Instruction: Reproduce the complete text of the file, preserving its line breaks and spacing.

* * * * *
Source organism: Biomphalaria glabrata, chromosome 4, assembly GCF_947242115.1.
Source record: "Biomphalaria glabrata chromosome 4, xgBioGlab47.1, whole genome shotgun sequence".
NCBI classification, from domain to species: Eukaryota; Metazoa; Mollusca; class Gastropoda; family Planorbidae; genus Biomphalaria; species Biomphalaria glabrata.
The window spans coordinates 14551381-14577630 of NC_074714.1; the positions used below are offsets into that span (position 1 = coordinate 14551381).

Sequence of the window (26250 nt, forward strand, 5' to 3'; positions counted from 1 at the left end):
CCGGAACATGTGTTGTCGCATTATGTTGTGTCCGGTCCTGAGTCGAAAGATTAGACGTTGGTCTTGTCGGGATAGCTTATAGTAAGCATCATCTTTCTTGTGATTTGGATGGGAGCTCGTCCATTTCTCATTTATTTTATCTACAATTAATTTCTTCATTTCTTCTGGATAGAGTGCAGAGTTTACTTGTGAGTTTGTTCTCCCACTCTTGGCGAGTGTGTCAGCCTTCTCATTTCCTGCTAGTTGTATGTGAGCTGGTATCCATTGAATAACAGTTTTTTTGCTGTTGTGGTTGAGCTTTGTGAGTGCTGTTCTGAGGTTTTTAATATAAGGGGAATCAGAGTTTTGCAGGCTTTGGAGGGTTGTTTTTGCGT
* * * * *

Source organism: Biomphalaria glabrata, chromosome 4, assembly GCF_947242115.1.
Source record: "Biomphalaria glabrata chromosome 4, xgBioGlab47.1, whole genome shotgun sequence".
NCBI classification, from domain to species: Eukaryota; Metazoa; Mollusca; class Gastropoda; family Planorbidae; genus Biomphalaria; species Biomphalaria glabrata.
The window spans coordinates 14551381-14577630 of NC_074714.1; the positions used below are offsets into that span (position 1 = coordinate 14551381).

Sequence of the window (26250 nt, forward strand, 5' to 3'; positions counted from 1 at the left end):
CCGGAACATGTGTTGTCGCATTATGTTGTGTCCGGTCCTGAGTCGAAAGATTAGACGTTGGTCTTGTCGGGATAGCTTATAGTAAGCATCATCTTTCTTGTGATTTGGATGGGAGCTCGTCCATTTCTCATTTATTTTATCTACAATTAATTTCTTCATTTCTTCTGGATAGAGTGCAGAGTTTACTTGTGAGTTTGTTCTCCCACTCTTGGCGAGTGTGTCAGCCTTCTCATTTCCTGCTAGTTGTATGTGAGCTGGTATCCATTGAATAACAGTTTTTTTGCTGTTGTGGTTGAGCTTTGTGAGTGCTGTTCTGAGGTTTTTAATATAAGGGGAATCAGAGTTTTGCAGGCTTTGGAGGGTTGTTTTTGCGT